PIA09096: Interpreting Radar View near Mars' South Pole, Orbit 1334
 Target Name:  Mars
 Is a satellite of:  Sol (our sun)
 Mission:  Mars Reconnaissance Orbiter (MRO)
 Spacecraft:  Mars Reconnaissance Orbiter (MRO)
 Instrument:  Shallow Subsurface Radar (SHARAD)
 Product Size:  1617 x 870 pixels (w x h)
 Produced By:  JPL
 Full-Res TIFF:  PIA09096.tif (1.41 MB)
 Full-Res JPEG:  PIA09096.jpg (299.9 kB)

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Original Caption Released with Image:

A radargram from the Shallow Subsurface Radar instrument (SHARAD) on NASA's Mars Reconnaissance Orbiter is shown in the upper-right panel and reveals detailed structure in the polar layered deposits of the south pole of Mars.

The sounding radar collected the data presented here during orbit 1334 of the mission, on Nov. 8, 2006.

The horizontal scale in the radargram is distance along the ground track. It can be referenced to the ground track map shown in the lower right. The radar traversed from about 75 to 85 degrees south latitude, or about 590 kilometers (370 miles). The ground track map shows elevation measured by the Mars Orbiter Laser Altimeter on NASA's Mars Global Surveyor orbiter. Green indicates low elevation; reddish-white indicates higher elevation. The traverse proceeds up onto a plateau formed by the layers.

The vertical scale on the radargram is time delay of the radar signals reflected back to Mars Reconnaissance Orbiter from the surface and subsurface. For reference, using an assumed velocity of the radar waves in the subsurface, time is converted to depth below the surface at one place: about 1,500 meters (5,000 feet) to one of the deeper subsurface reflectors. The color scale varies from black for weak reflections to white for strong reflections.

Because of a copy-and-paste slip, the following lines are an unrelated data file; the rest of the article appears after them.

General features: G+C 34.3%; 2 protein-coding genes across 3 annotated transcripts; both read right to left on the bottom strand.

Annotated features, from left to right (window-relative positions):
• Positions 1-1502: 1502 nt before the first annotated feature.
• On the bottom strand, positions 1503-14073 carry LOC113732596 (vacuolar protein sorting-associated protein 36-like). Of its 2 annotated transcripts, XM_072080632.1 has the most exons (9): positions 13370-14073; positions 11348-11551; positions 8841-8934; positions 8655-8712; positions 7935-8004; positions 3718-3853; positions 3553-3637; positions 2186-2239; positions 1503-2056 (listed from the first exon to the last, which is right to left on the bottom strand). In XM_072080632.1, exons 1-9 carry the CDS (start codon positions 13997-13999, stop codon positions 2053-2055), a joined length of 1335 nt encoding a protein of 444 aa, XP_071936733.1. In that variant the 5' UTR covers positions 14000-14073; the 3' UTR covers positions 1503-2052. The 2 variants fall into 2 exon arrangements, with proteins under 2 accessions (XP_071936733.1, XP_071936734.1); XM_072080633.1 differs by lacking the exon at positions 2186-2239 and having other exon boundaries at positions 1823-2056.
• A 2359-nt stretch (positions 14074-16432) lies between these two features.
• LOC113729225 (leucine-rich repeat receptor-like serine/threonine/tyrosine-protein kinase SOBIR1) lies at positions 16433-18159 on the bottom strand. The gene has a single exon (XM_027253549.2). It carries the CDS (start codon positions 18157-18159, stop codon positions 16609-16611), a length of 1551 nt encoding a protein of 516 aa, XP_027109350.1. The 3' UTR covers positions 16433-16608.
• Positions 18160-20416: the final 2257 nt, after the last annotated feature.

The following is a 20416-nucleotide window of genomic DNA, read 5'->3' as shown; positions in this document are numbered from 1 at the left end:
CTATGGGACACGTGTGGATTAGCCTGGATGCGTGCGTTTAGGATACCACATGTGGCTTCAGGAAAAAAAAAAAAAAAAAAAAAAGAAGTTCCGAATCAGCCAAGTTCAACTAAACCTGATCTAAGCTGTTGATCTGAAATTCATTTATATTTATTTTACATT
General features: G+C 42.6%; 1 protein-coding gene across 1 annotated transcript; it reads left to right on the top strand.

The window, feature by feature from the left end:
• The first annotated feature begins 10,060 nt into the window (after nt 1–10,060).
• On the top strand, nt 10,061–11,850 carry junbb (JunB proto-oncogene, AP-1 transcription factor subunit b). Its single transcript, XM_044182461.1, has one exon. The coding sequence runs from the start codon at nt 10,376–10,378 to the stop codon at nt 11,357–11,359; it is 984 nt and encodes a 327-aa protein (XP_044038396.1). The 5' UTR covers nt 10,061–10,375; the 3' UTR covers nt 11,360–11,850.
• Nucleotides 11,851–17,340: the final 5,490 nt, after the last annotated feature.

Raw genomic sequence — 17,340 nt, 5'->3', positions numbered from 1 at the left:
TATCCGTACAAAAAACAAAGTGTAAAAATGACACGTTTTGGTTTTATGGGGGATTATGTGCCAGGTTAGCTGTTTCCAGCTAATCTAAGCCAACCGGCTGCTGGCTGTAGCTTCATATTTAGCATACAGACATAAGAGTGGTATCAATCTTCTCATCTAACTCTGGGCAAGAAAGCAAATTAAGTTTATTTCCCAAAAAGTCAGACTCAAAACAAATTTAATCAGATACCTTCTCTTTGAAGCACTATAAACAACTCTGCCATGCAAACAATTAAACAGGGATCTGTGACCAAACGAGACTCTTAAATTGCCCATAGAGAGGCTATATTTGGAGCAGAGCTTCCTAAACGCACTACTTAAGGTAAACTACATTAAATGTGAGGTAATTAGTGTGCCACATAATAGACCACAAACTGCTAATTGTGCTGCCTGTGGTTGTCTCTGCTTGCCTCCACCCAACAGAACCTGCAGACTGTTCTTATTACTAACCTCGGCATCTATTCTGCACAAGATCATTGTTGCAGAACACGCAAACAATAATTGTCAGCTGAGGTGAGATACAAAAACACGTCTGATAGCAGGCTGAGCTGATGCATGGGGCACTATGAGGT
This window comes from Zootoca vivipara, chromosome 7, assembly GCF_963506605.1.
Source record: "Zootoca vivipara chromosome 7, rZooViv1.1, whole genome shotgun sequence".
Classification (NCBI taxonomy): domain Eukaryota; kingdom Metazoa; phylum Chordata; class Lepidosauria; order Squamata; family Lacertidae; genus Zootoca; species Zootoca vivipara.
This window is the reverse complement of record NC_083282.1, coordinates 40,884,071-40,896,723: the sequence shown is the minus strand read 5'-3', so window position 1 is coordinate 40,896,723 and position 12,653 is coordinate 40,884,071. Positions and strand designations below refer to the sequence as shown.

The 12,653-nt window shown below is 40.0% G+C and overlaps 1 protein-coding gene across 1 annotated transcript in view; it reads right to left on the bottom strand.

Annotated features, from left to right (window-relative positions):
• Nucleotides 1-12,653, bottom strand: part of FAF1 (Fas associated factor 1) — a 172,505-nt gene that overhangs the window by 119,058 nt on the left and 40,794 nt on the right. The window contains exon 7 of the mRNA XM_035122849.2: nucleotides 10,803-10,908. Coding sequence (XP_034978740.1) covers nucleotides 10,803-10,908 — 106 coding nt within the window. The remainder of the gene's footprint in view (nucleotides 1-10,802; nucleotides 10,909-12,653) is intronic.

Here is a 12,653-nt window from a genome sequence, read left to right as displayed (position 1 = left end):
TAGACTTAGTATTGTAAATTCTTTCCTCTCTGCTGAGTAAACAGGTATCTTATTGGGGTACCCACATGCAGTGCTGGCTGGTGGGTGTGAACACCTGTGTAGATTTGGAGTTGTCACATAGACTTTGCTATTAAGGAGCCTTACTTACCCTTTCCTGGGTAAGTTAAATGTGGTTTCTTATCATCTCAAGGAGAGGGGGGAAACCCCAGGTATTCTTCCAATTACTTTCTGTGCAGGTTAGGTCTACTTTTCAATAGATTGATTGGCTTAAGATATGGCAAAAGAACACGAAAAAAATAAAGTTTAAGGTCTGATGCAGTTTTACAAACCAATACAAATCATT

The middle panel shows mapping of the major subsurface reflectors, some of which can be traced for a distance of 100 kilometers (60 miles) or more. The layers are not all horizontal and the reflectors are not always parallel to one another. Some of this is due to variations in surface elevation, which produce differing velocity path lengths for different reflector depths. However, some of this behavior is due to spatial variations in the deposition and removal of material in the layered deposits, a result of the recent climate history of Mars.

The Shallow Subsurface Radar was provided by the Italian Space Agency (ASI). Its operations are led by the University of Rome and its data are analyzed by a joint U.S.-Italian science team. NASA's Jet Propulsion Laboratory, a division of the California Institute of Technology, Pasadena, manages the Mars Reconnaissance Orbiter for the NASA Science Mission Directorate, Washington.

Image Credit:
NASA/JPL-Caltech/ASI/University of Rome/Washington Universtiy in St. Louis

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